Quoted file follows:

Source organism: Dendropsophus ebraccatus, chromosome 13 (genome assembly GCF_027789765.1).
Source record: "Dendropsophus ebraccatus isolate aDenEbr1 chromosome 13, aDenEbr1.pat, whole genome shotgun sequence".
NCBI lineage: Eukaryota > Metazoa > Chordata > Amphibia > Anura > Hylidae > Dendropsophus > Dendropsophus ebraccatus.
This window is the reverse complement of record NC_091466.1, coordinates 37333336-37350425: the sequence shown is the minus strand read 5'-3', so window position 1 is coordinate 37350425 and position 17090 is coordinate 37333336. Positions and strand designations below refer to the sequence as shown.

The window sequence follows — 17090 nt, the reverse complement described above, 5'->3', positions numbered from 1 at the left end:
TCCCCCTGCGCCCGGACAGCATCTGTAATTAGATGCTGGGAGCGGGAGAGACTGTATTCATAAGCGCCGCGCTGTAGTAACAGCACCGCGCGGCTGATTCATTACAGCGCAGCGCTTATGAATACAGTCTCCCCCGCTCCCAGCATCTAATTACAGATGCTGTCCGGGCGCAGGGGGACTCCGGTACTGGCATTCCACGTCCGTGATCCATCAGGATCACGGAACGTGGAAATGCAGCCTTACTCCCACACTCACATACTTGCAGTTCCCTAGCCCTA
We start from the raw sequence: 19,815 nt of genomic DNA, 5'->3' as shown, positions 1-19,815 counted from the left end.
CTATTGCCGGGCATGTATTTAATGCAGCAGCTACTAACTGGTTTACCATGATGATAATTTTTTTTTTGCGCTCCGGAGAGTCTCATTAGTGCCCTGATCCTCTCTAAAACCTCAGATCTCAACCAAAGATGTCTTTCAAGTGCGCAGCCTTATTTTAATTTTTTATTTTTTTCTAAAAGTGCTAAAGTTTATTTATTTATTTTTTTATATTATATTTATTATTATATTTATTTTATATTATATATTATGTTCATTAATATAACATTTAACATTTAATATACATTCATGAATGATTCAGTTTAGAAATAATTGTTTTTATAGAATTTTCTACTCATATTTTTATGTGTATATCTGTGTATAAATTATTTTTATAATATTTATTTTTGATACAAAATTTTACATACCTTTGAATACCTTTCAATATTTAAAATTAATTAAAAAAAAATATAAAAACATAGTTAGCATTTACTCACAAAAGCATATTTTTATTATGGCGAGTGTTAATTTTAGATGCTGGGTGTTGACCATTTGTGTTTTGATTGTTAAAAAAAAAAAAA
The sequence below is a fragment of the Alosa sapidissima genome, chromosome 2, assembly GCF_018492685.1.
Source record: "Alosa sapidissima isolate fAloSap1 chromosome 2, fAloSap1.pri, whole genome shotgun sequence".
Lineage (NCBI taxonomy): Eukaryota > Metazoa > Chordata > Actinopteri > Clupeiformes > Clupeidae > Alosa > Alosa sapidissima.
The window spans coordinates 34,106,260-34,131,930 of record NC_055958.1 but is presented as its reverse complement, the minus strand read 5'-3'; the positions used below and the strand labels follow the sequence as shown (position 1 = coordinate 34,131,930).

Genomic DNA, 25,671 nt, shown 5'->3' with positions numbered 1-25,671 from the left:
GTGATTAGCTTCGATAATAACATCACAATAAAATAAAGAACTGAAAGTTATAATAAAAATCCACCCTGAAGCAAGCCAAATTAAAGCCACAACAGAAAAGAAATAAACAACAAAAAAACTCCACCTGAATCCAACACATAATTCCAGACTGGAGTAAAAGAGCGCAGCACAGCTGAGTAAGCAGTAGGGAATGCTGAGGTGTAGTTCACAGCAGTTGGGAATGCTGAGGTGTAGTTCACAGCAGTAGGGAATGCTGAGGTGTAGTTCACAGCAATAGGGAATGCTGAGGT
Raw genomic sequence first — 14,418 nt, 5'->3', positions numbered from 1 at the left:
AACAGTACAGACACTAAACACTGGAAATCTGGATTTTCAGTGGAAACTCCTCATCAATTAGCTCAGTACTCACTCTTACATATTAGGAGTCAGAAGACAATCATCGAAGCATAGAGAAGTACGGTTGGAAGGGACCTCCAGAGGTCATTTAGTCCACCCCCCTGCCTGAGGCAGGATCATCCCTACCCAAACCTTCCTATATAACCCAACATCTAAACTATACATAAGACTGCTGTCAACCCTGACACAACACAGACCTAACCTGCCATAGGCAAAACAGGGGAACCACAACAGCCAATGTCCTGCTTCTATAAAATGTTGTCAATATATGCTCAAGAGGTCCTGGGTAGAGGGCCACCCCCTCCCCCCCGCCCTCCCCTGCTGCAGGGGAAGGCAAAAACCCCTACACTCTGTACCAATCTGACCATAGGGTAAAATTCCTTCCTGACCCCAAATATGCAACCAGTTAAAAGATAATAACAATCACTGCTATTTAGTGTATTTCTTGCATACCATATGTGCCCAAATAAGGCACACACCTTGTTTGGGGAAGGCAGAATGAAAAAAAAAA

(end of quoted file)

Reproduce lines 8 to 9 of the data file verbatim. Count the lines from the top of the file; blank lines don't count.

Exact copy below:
CTATTGCCGGGCATGTATTTAATGCAGCAGCTACTAACTGGTTTACCATGATGATAATTTTTTTTTTGCGCTCCGGAGAGTCTCATTAGTGCCCTGATCCTCTCTAAAACCTCAGATCTCAACCAAAGATGTCTTTCAAGTGCGCAGCCTTATTTTAATTTTTTATTTTTTTCTAAAAGTGCTAAAGTTTATTTATTTATTTTTTTATATTATATTTATTATTATATTTATTTTATATTATATATTATGTTCATTAATATAACATTTAACATTTAATATACATTCATGAATGATTCAGTTTAGAAATAATTGTTTTTATAGAATTTTCTACTCATATTTTTATGTGTATATCTGTGTATAAATTATTTTTATAATATTTATTTTTGATACAAAATTTTACATACCTTTGAATACCTTTCAATATTTAAAATTAATTAAAAAAAAATATAAAAACATAGTTAGCATTTACTCACAAAAGCATATTTTTATTATGGCGAGTGTTAATTTTAGATGCTGGGTGTTGACCATTTGTGTTTTGATTGTTAAAAAAAAAAAAA
The sequence below is a fragment of the Alosa sapidissima genome, chromosome 2, assembly GCF_018492685.1.